Sunday, June 20, 2010

Genesis 17:1-14's Centrality of Circumcision in Judaism (and at least in its essence, in Christianity and a well-ordered world)

Although chapter 12’s faithful response to God’s call and promises (from out of Babylon) and chapter 22’s faithful response to God’s command (the binding of Isaac) are key, Chapter 17’s covenant of circumcision is central—both literally and figuratively.

Here are the details of the literal claim: Kass notes the “chiastic” structure of Abraham’s 11 trials—four sets of “bookends” which bring attention to circumcision at the center. Trials 1&11 are chs. 12/22’s adventures complying with commands to go somewhere the Lord will designate once he starts on the trip (to Canaan/Moriah). Trials 2&9 are trouble in Egypt/Gerar with Pharaoh/Abimelech (chs. 12/20); while trials 3&10 are trouble with potential heirs, Lot/Ishmael (chs. 13/21). Trials 4&8 are Lot and Sodom in danger (chs. 14/19). Trials 5&7 are about aliens, justice and hospitality—Sarah’s harsh treatment of Hagar vs. Abraham’s hospitality toward the visitors (chs. 16/18). And then, it’s trial 6 on circumcision here.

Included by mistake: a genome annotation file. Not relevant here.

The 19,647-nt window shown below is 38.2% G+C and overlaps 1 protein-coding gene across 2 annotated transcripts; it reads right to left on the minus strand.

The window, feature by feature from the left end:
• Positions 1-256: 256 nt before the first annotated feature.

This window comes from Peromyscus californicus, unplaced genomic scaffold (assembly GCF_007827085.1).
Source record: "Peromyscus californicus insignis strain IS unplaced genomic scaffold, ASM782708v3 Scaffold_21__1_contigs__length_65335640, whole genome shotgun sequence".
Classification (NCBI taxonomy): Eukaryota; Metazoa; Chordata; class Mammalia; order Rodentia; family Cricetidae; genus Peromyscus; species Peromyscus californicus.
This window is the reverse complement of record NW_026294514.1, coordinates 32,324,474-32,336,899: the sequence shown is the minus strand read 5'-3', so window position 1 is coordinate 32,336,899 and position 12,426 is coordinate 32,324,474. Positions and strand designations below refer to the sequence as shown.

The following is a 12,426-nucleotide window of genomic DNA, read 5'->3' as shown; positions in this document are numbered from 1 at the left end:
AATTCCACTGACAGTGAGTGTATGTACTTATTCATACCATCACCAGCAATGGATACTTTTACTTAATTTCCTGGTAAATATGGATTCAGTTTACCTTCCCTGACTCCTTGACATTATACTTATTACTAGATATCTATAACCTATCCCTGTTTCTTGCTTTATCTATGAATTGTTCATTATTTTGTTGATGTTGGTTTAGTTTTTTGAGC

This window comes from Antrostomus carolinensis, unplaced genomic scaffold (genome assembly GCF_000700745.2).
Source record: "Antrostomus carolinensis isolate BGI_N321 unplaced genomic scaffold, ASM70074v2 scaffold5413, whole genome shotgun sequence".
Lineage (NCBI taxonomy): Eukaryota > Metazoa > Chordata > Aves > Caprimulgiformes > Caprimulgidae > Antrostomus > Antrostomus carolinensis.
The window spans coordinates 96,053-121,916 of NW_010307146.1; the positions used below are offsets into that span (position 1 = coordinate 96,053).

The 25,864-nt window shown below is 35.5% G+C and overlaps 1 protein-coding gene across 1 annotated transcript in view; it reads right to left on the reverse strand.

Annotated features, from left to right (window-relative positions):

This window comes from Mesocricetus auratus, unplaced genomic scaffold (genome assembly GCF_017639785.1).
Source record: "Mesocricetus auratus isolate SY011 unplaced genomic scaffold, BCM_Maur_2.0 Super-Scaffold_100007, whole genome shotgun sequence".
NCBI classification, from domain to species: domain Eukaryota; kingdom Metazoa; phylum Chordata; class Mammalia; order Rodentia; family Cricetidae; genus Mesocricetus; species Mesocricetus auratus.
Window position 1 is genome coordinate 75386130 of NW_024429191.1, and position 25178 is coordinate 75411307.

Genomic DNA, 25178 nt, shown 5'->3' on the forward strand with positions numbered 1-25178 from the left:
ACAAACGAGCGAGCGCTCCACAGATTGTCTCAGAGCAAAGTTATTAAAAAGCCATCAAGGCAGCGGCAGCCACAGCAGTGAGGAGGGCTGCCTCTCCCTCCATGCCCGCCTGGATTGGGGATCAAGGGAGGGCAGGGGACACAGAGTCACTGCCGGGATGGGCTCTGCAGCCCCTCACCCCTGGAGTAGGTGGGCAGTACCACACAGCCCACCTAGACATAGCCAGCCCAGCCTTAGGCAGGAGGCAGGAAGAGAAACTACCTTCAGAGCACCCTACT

So, chapter 17 is the trial in the middle—the sixth out of 11—and it is key to understanding what God wants from Abraham in both general terms (faithful obedience) and in specific terms (being passionately involved in paternity and transmission of an authentic faith). As such, I’m looking forward to teaching on this tonight. In a word, I cannot imagine a more appropriate text for Father’s Day.